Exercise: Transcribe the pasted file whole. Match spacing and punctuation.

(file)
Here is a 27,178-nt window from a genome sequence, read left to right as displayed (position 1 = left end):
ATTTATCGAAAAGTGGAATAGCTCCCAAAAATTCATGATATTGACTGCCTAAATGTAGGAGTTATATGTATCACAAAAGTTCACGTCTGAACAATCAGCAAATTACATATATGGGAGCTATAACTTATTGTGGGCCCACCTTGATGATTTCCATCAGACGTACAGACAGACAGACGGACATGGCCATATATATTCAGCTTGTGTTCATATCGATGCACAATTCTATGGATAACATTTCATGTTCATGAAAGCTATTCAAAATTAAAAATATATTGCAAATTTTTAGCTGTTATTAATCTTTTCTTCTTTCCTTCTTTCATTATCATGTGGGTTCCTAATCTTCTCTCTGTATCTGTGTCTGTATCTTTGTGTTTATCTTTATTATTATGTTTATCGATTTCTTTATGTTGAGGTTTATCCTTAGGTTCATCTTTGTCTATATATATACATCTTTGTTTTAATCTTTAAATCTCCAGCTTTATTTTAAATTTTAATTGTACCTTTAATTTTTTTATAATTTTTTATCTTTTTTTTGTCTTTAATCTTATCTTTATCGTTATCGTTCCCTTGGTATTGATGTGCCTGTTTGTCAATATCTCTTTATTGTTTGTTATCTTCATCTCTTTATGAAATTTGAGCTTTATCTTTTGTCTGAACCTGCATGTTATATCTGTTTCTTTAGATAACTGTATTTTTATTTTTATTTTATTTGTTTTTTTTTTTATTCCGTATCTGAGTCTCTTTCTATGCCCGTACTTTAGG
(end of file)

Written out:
Here is a 27,178-nt window from a genome sequence, read left to right as displayed (position 1 = left end):
ATTTATCGAAAAGTGGAATAGCTCCCAAAAATTCATGATATTGACTGCCTAAATGTAGGAGTTATATGTATCACAAAAGTTCACGTCTGAACAATCAGCAAATTACATATATGGGAGCTATAACTTATTGTGGGCCCACCTTGATGATTTCCATCAGACGTACAGACAGACAGACGGACATGGCCATATATATTCAGCTTGTGTTCATATCGATGCACAATTCTATGGATAACATTTCATGTTCATGAAAGCTATTCAAAATTAAAAATATATTGCAAATTTTTAGCTGTTATTAATCTTTTCTTCTTTCCTTCTTTCATTATCATGTGGGTTCCTAATCTTCTCTCTGTATCTGTGTCTGTATCTTTGTGTTTATCTTTATTATTATGTTTATCGATTTCTTTATGTTGAGGTTTATCCTTAGGTTCATCTTTGTCTATATATATACATCTTTGTTTTAATCTTTAAATCTCCAGCTTTATTTTAAATTTTAATTGTACCTTTAATTTTTTTATAATTTTTTATCTTTTTTTTGTCTTTAATCTTATCTTTATCGTTATCGTTCCCTTGGTATTGATGTGCCTGTTTGTCAATATCTCTTTATTGTTTGTTATCTTCATCTCTTTATGAAATTTGAGCTTTATCTTTTGTCTGAACCTGCATGTTATATCTGTTTCTTTAGATAACTGTATTTTTATTTTTATTTTATTTGTTTTTTTTTTTATTCCGTATCTGAGTCTCTTTCTATGCCCGTACTTTAGG